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On November 16th, I experienced severe pain in my left upper abdomen.  So severe that I thought I was having a heart attach. My wife took me to the emergency room.  I had a CT scan and was told I had a small kidney stone.  I was relieved it wasn't a heart attack. The ER doctor also told me I had a nodule on my lung. Today I saw a pulmonary specialist.  He showed me a 5cm x 2.5cm on my right lower lobe.  Preliminary diagnosis without a biopsy is primary lung malignancy.  He is scheduling a biopsy ASAP.  I have absolutely no symptoms and am freaking out. Never smoked cigarettes.  Can anybody give me any advice or thoughts.

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Hi Charles,

It’s nice to meet you and I’m glad you found us. I’m sorry you find yourself in this situation. At the time of my diagnosis last year, we were floored to find I had lung cancer.  In fact almost 60% of newly diagnosed lung cancers are people who have never smoked. Who knew?  It’s not well known in the PCP community. In most instances like yours, there are often no symptoms.  We’ve had a number of members who learned about their lung cancer in the emergency department following a scan for something else.  

Of course you are freaking out, I did too. We all do.  Fortunately there have been more advances in lung cancer treatment in the 5 years than in the last fifty.  There’s a long diagnostic process that involves the biopsy, biomarker testing, brain MRI and PET Scan before a precision treatment plan can be implemented. This can take a few weeks.  Most people who were not smokers have something called a biomarker.  The biomarker is a gene mutation that caused the cancer. It’s not generally hereditary.  It’s a freak accident.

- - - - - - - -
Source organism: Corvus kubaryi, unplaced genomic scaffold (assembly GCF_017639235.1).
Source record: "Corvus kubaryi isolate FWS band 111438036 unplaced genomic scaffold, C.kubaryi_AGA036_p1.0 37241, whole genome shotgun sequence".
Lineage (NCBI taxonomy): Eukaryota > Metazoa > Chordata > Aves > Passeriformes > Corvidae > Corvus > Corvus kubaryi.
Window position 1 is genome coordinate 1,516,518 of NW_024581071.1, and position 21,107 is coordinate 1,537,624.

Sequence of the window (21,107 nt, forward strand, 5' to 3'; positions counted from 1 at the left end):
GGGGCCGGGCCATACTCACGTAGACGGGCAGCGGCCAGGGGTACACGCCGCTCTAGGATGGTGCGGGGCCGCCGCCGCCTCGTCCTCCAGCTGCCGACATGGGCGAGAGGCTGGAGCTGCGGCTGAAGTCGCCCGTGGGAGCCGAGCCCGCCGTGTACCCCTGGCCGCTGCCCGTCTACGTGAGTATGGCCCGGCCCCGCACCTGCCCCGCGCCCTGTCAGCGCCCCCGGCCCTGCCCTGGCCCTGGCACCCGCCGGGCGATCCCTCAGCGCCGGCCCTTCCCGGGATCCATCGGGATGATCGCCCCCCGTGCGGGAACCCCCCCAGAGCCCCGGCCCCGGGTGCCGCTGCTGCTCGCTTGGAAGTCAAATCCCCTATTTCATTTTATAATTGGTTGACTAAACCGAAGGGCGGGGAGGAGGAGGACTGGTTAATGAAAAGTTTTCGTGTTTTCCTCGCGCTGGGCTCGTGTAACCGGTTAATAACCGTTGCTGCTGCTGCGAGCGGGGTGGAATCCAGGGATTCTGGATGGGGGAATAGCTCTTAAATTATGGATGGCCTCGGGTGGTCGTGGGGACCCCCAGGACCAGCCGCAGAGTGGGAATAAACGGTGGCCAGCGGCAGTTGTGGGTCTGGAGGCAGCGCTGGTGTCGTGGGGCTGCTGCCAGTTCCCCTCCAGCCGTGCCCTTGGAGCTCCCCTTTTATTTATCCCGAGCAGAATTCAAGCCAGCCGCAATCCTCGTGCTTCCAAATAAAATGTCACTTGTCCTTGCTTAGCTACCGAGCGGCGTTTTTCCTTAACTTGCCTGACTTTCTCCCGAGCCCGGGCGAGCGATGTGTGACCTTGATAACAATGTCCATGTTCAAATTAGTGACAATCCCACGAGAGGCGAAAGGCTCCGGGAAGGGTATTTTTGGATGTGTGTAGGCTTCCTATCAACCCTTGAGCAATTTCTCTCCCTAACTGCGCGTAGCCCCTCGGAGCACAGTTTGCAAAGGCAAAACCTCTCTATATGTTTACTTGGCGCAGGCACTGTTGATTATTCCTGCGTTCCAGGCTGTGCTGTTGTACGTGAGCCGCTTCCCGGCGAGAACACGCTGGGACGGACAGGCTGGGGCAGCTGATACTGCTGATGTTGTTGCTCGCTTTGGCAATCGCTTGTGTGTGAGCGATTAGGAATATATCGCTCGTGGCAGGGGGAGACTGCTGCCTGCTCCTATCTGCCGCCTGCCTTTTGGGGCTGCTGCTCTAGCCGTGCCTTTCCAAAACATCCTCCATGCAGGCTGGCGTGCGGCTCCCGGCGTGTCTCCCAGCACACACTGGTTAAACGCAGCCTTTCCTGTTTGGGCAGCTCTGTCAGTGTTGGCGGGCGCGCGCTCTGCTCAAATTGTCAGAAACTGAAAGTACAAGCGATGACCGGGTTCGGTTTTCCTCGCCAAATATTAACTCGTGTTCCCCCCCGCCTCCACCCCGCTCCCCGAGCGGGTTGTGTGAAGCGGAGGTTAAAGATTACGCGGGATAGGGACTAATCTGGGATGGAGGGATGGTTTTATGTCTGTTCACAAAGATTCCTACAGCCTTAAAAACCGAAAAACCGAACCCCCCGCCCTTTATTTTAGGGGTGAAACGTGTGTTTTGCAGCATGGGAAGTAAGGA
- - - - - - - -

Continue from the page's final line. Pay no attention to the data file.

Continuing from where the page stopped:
During this time it’s important to stay off of Google.  Dr Google is not our friend as the lung cancer science is moving so fast generally anything more than 6-12 months is already too old.  Ask us anything you want. In this forum you’ll find the most supportive inspiring people.  

We’ll be here every step of the way. 

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Thanks Michelle...I'll continue to report my situation.  Hopefully I can enjoy a long life.  Coincidentally, today I officially retied.  And then I get this news. 

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Wow. Not exactly the news anyone expects to learn about on their retirement date.  I’ve had the opportunity to meet many long term survivors.  While I was 51 upon diagnosis, I consider myself “retired” doing the things I had planned to do like volunteering & traveling.  While I have some side effects from my therapy (pills), they are all pretty manageable.  

There’s a lot of very good information on the Lungevity site as well as the GO2FOUNDATION in San Francisco.  GO2FOUNDATION has the Lung Cancer Living Room on YouTube. It’s a great place to start to become familiar with a whole new language.  

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Hi Charles and welcome here.  Michelle has given you some good info and suggestions. Please let us know what questions you have and how we can support you. That's what we're here for!  

Bridget O

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